This month, French lawmakers are expected to pass legislation for the Olympic Games Paris 2024which, for the first time in France’s history, will allow mass video surveillance powered by artificial intelligence (AI) systems.
When governments slide down the slippery slope toward expanding surveillance powers, it has devastating consequences for fundamental human rights, including the right to privacy, equality and non-discrimination, as well as freedom of expression and peaceful assembly. Under the guise of ensuring security and fighting terrorism, French authorities will be able to track the movements of millions of people from all over the world, whether they are on their way to or near stadiums, or use the public transportation that connects the buildings to or from the site of the major sporting event.
The need for security during the game is understandable, but transparency and legal justification are needed every step of the way. Any proposal in the field of security must respect fundamental rights. International human rights law still applies to the Olympic Games and a thorough review of such measures is vital.
So far, the bill fails to show how such AI-powered video surveillance will comply with human rights standards. The French government has failed to demonstrate how the measures comply with the principle of proportionality and what safeguards will be put in place to avoid a permanent surveillance infrastructure, such as privacy protection measures, strict restrictions and purpose limitations, and data minimization.
This is a pernicious, widespread application of AI-driven mass surveillance that cannot be justified. The human rights threats posed by the development and use of AI by private companies and government agencies in the European Union are well documented. The technology is used to the detriment of marginalized groups, including migrants, and black and brown people. In a open letter At the initiative of the European Center for Not-for-Profit Law, 38 civil society organisations, including Amnesty International, have called on French policymakers to reject the draft law that would allow invasive surveillance, as it would pose a huge threat to fundamental rights and freedoms.
The draft legislation would subject spectators en route to sporting events in Paris to unwarranted surveillance, from ubiquitous fixed CCTV cameras to drones set to detect “abnormal or suspicious” activity in crowds. Such overly broad definitions should be challenged, and we should ask ourselves some pressing questions: who sets the standard for what is ‘normal’? Officials monitoring indications of “abnormal or suspicious” activity also have the power to exacerbate a chilling effect on dissent and protests, as well as fuel discrimination against already targeted communities.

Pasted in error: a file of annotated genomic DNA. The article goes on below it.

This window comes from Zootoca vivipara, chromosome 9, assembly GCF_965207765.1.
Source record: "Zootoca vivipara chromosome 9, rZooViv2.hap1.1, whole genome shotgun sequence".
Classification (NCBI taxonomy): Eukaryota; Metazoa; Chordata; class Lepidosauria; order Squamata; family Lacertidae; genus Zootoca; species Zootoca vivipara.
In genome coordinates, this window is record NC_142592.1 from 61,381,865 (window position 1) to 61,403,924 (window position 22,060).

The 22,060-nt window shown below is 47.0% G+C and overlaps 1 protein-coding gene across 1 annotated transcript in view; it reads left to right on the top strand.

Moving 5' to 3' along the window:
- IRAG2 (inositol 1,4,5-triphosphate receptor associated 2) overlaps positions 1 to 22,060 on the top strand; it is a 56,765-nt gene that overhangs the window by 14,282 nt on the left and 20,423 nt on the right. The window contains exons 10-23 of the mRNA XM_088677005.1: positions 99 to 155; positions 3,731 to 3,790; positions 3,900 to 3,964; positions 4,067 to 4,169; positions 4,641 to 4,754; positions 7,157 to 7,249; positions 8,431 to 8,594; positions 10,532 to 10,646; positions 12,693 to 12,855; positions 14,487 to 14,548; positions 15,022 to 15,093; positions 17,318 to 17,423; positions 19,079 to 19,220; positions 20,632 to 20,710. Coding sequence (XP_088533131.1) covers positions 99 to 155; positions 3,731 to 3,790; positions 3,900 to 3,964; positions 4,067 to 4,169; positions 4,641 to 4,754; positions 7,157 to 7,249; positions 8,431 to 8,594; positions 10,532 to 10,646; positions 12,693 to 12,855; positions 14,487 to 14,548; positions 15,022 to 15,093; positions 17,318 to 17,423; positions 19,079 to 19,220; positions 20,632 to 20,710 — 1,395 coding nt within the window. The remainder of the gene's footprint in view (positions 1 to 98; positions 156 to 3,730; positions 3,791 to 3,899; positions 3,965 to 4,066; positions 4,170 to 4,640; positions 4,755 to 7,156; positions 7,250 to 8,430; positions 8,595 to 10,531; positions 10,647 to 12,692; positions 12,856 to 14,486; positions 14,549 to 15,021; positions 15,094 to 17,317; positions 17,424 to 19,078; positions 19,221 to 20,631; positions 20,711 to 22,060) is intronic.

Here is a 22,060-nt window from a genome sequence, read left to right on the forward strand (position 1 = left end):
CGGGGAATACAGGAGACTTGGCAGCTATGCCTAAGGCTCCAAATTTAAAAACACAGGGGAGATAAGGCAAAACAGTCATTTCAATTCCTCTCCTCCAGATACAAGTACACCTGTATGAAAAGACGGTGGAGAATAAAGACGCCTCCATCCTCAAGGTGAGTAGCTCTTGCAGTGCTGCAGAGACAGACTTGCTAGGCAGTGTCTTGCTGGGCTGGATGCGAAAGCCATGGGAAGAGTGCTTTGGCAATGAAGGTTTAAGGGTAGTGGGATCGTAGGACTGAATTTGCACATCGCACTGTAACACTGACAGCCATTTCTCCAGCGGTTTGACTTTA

States have used major sporting events to enact and embed a panopticon of surveillance measures, pushing societies toward an Orwellian dystopia. While French authorities claim this is a short-term experimental move, Amnesty International fears that this bill will silently expand mass surveillance and police powers permanently in France.
The London 2012 Olympic Games is a vivid example of how states have used major sporting events to install and expand intrusive, permanent, and oppressive surveillance measures. In 2017, during the UEFA Champions League final in Cardiff, South Wales police used facial recognition cameras and falsely 2,000 people spotted as possible criminals, showing how intrusive and unreliable such measures are.
At Amnesty International, we have extensively documented how thousands of CCTV cameras have been with facial recognition deployed all over New York City – most of them in communities of color and reinforcing racially discriminatory policing. The technology has led to harassment of Black Lives Matter protesters and wrongful arrests of predominantly black residents.
This bill is not only a dangerous step with regard to privacy and human rights, but it also betrays the spirit of the European Union (EU) AI law – a globally important piece of legislation that aims to regulate AI and respect fundamental rights. protect the EU, of which France is an influential member.
France’s plan to introduce such dizzying measures during the Olympics could shape how AI systems and mass surveillance are regulated and governed in the EU. Amnesty International believes that the EU, through negotiations on the AI law, should end rampant, abusive and discriminatory practices based on artificial intelligence, including the use of all facial recognition systems used for mass surveillance.
Along with a coalition of civil society actors campaigning for a human rights-compliant European AI regulation, Amnesty International has called for a complete ban on facial recognition technologies that enable mass and discriminatory surveillance, as well as systems that categorize people based on of protected characteristics or gender identity. We have also called for the banning of emotion recognition systems that claim to infer people’s emotions and mental states, given the lack of scientific validity of these technologies and their extreme intrusiveness.
As an EU member state, France would have to comply with EU AI regulations. This new bill will directly conflict French law with pending EU law. Meanwhile, as an influential member state, France is trying to lower the bar that the EU AI law aims to set for the protection of human rights.
If France continues to legalize mass surveillance at the national level, one of the biggest sporting events in the world risks becoming one of the most significant privacy violations worldwide.
The views expressed in this article are those of the author and do not necessarily reflect the editorial view of Al Jazeera.